Mike Fraser is the CEO of private cloud consulting firm, VDI Space, and guest blogger for The Recovery Zone.
A few weeks ago, I sat in a consulting meeting and noticed how the concepts of disaster recovery and business continuity were frequently paired together. In the consultation, a business was trying to figure out how to differentiate itself from the competition and wanted a business continuity solution, not just a disaster recovery solution. In my customer’s mind, a business continuity solution consisted of a fault tolerant solution with no downtime, focusing solely on the technology piece.
Now, I went in and dived deeper into what business continuity really was, as it encapsulates their entire business—not just the technology piece; which is what backups, disaster recovery, or even fault tolerant solutions would provide. The goal was to get them to realize that they needed to provide a complete business-based solution to their customers that would ensure as little downtime as possible for their whole business, such as a crisis personnel plan, which would assign certain personnel to certain tasks in the case of a business outage, whatever that may be.
We went to an even more granular level and broke down business continuity into two parts, the business side, and the technology side. The business side is what all of the C-Level executives would deem important to keep the business running, with operational procedures, logistics, etc. The technology side is what the IT director deems important to keep the technology side running—disaster recovery. This can include technology that will ensure the recovery time objective (RTO) can be as short as deemed necessary by the business.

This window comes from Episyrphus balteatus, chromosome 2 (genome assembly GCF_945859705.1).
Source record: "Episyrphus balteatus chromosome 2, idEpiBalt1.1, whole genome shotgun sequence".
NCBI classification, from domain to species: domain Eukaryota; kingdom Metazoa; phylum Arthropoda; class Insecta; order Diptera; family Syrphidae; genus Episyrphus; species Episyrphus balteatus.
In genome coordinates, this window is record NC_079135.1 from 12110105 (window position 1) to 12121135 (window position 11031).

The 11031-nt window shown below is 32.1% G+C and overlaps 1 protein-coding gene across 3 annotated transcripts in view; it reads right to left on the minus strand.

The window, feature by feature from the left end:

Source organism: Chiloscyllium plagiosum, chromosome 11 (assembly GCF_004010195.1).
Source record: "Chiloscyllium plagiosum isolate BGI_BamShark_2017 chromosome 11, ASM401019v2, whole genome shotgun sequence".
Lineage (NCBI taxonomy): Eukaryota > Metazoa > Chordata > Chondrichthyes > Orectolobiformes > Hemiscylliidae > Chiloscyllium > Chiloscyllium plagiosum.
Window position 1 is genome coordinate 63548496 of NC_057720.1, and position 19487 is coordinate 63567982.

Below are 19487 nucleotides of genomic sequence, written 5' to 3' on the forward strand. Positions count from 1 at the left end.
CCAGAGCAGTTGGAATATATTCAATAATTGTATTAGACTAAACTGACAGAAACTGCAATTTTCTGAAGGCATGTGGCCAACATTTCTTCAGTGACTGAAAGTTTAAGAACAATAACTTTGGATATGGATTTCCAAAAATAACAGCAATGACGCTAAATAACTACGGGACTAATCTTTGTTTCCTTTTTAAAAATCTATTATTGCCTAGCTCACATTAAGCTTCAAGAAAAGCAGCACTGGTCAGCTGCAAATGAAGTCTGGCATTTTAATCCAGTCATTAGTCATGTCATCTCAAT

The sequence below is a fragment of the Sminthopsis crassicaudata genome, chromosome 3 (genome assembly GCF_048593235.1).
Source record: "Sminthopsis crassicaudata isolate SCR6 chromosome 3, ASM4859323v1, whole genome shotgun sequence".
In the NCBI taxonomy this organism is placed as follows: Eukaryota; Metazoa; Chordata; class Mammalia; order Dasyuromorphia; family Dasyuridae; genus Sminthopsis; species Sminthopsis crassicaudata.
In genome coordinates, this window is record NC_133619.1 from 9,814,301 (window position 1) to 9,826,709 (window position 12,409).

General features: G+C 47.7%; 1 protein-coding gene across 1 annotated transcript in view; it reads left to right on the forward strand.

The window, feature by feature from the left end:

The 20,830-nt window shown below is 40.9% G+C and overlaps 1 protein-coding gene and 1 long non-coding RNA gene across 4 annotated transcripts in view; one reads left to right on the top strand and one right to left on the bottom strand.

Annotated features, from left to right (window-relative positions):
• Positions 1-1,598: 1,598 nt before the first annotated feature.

This understanding brought into perspective that, due to the high cost of true fault tolerance, expensive software, and lots of additional hardware, business continuity for most businesses means just having disaster recovery, with a balance between RTO, cost, and functionality. If they truly need fault tolerance, then provide to them fault tolerance, but they will also need to realize that they will be paying a lot more for something that is in place “just in case”. Once you talk with a customer, you will realize that they might be ok with an hour or two of down-time in the case of a disaster instead of no down-time, when they weigh in the cost of fault tolerance versus other disaster recovery solutions.
The technical side of disaster recovery accompanied by a solid business continuity plan with contingencies on the business side will ensure continued business operations– and that’s really what business continuity is. Business continuity, simply put, is really a matter of ensuring a business can continue to operate no matter what the world throws at it.